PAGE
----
A large-scale and complex infrastructure project in some of the most remote and isolated areas in Australia, the NSW Wild Dog Fence Extension project has experienced delays because of the impacts of COVID-19, drought, floods, complex approvals requirements and unexpected finds during the assessment process. Despite these unforeseen issues, the project has made substantial progress in a number of areas including:
- mapping of the proposed fence alignment
- assessments for biodiversity and cultural heritage
- procurement of a materials panel and construction panel, both of which involve businesses from Western and regional NSW
- engagement with local landholders and stakeholders, including the Aboriginal community.
- construction of a 15 km priority pilot site.
The project is continuing work on the approvals process for both alignments which includes engaging relevant stakeholders and Government agencies in NSW and across state borders.
The NSW Government has run three successful tenders for the project which were for the manufacture and supply of fence materials, the materials and construction of a 15 km priority pilot site, and to undertake the construction of the up to 790 km extension. The combined value of these tenders was around $30 million. The project team are continuing to work with the successful businesses regarding the manufacture and supply of fence materials, and construction of the extended fence, prior to construction commencing. The NSW Government is committed to involving as many local and regional NSW businesses in this project as possible, something that has been reflected in the tenders run to date for the project.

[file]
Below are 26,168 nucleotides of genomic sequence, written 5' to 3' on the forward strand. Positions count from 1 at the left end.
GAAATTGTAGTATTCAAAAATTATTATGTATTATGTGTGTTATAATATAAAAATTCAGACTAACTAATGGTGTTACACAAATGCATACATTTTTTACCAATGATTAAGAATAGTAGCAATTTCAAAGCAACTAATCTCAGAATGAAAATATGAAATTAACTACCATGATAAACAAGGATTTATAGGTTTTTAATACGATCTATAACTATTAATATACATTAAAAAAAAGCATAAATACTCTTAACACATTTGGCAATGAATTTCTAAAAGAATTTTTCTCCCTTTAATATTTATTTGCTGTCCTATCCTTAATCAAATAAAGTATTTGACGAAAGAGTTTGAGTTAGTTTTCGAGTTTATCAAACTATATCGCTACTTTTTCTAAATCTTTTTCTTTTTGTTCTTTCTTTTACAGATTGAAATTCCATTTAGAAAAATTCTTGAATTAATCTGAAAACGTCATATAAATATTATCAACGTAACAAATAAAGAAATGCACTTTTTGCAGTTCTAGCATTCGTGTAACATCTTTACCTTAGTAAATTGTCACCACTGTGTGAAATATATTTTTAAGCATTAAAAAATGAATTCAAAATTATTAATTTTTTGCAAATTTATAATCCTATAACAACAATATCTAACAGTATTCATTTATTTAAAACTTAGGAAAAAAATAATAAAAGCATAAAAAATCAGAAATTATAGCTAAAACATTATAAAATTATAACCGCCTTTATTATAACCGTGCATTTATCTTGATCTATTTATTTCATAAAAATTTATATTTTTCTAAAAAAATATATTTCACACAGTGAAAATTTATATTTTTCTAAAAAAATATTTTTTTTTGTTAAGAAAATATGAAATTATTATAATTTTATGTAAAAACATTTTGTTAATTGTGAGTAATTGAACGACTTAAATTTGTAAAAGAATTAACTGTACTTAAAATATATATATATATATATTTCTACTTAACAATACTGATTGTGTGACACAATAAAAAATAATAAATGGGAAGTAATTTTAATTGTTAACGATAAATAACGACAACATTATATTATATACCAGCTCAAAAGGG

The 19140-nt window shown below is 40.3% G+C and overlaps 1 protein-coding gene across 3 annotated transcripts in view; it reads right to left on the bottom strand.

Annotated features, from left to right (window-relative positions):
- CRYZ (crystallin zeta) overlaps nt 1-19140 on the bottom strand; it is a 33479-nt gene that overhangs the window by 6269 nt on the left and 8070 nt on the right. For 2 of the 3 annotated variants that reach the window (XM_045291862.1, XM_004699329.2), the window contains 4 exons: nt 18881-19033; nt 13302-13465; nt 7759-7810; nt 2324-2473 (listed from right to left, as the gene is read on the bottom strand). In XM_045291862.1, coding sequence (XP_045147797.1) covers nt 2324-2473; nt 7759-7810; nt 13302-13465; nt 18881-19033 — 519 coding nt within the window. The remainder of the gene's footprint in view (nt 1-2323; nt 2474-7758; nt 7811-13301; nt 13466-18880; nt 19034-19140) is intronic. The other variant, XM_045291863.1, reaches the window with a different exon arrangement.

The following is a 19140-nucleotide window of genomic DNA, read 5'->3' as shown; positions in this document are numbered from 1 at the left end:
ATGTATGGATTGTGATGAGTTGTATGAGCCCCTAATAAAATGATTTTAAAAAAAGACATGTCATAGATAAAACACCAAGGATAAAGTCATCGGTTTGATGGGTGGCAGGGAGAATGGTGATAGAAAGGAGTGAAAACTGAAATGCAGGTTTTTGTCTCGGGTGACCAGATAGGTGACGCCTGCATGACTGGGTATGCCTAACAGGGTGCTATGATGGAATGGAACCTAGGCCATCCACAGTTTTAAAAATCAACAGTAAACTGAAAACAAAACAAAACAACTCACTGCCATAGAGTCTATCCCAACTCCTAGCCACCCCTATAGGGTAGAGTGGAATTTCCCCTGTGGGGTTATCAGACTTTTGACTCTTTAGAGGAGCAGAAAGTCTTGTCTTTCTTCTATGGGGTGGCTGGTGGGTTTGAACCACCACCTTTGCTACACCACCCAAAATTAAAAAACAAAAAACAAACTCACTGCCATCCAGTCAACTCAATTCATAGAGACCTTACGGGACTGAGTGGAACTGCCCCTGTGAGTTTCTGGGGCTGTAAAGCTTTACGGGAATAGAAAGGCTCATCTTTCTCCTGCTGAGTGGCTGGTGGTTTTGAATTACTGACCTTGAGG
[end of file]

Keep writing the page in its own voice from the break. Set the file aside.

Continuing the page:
The design of the fence has been developed in consultation with the NSW Border Fence Maintenance Board. The fence will be made from 15/150/15 exclusion wire and be 1800 mm high with 900 mm plastic coated chain wire buried to 300 mm deep and overlapping the 15/150/15 by 300 mm. Heavy duty steel posts will be placed every five metres with a drill rod strainer post every 250 metres. Some sections of the fence will be custom designed to suit the terrain and may be reviewed following the project’s Environmental Impact Statement (EIS). The project team will work and engage with landholders and stakeholders to deal with existing fences and requests for additional gates and so forth.
Priority pilot site
In the second half of 2020, a 15 km priority pilot site was constructed which involved replacing the existing wild dog fence near Hungerford. This allowed the project team to test and evaluate its systems prior to the main phase of construction commencing. Highlighting the NSW Government’s commitment to involving local businesses, all the materials for the pilot site were sourced from a business in Bourke while a number of Aboriginal contractors from Enngonia worked on the fence construction.
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